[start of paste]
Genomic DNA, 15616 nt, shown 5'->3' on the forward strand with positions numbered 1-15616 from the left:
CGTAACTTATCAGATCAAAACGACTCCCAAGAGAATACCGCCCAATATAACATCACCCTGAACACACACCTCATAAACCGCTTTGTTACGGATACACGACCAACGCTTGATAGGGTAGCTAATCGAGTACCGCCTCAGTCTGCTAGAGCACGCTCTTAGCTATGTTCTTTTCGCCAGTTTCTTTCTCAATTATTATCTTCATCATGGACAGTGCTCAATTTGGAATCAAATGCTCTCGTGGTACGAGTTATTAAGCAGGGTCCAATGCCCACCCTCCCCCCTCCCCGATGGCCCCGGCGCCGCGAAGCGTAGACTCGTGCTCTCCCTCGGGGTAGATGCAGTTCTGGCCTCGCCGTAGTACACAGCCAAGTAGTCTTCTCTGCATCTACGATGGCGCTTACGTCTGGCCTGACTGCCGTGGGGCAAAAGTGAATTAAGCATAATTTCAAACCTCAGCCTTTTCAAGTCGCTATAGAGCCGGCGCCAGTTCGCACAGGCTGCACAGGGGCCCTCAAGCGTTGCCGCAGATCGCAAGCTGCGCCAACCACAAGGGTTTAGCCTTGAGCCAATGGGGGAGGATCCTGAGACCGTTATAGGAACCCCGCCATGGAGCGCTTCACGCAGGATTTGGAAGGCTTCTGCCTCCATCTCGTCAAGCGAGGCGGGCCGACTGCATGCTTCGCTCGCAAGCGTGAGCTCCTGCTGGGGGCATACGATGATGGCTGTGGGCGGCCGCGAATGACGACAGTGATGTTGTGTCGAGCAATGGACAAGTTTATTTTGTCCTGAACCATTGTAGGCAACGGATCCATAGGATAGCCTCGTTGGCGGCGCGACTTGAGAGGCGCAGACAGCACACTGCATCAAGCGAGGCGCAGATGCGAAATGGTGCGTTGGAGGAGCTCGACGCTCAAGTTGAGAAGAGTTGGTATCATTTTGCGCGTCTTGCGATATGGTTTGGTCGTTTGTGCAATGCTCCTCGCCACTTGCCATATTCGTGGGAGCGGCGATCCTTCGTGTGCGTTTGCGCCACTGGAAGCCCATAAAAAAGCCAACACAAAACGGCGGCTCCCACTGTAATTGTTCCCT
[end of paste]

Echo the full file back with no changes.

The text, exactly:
Genomic DNA, 15616 nt, shown 5'->3' on the forward strand with positions numbered 1-15616 from the left:
CGTAACTTATCAGATCAAAACGACTCCCAAGAGAATACCGCCCAATATAACATCACCCTGAACACACACCTCATAAACCGCTTTGTTACGGATACACGACCAACGCTTGATAGGGTAGCTAATCGAGTACCGCCTCAGTCTGCTAGAGCACGCTCTTAGCTATGTTCTTTTCGCCAGTTTCTTTCTCAATTATTATCTTCATCATGGACAGTGCTCAATTTGGAATCAAATGCTCTCGTGGTACGAGTTATTAAGCAGGGTCCAATGCCCACCCTCCCCCCTCCCCGATGGCCCCGGCGCCGCGAAGCGTAGACTCGTGCTCTCCCTCGGGGTAGATGCAGTTCTGGCCTCGCCGTAGTACACAGCCAAGTAGTCTTCTCTGCATCTACGATGGCGCTTACGTCTGGCCTGACTGCCGTGGGGCAAAAGTGAATTAAGCATAATTTCAAACCTCAGCCTTTTCAAGTCGCTATAGAGCCGGCGCCAGTTCGCACAGGCTGCACAGGGGCCCTCAAGCGTTGCCGCAGATCGCAAGCTGCGCCAACCACAAGGGTTTAGCCTTGAGCCAATGGGGGAGGATCCTGAGACCGTTATAGGAACCCCGCCATGGAGCGCTTCACGCAGGATTTGGAAGGCTTCTGCCTCCATCTCGTCAAGCGAGGCGGGCCGACTGCATGCTTCGCTCGCAAGCGTGAGCTCCTGCTGGGGGCATACGATGATGGCTGTGGGCGGCCGCGAATGACGACAGTGATGTTGTGTCGAGCAATGGACAAGTTTATTTTGTCCTGAACCATTGTAGGCAACGGATCCATAGGATAGCCTCGTTGGCGGCGCGACTTGAGAGGCGCAGACAGCACACTGCATCAAGCGAGGCGCAGATGCGAAATGGTGCGTTGGAGGAGCTCGACGCTCAAGTTGAGAAGAGTTGGTATCATTTTGCGCGTCTTGCGATATGGTTTGGTCGTTTGTGCAATGCTCCTCGCCACTTGCCATATTCGTGGGAGCGGCGATCCTTCGTGTGCGTTTGCGCCACTGGAAGCCCATAAAAAAGCCAACACAAAACGGCGGCTCCCACTGTAATTGTTCCCT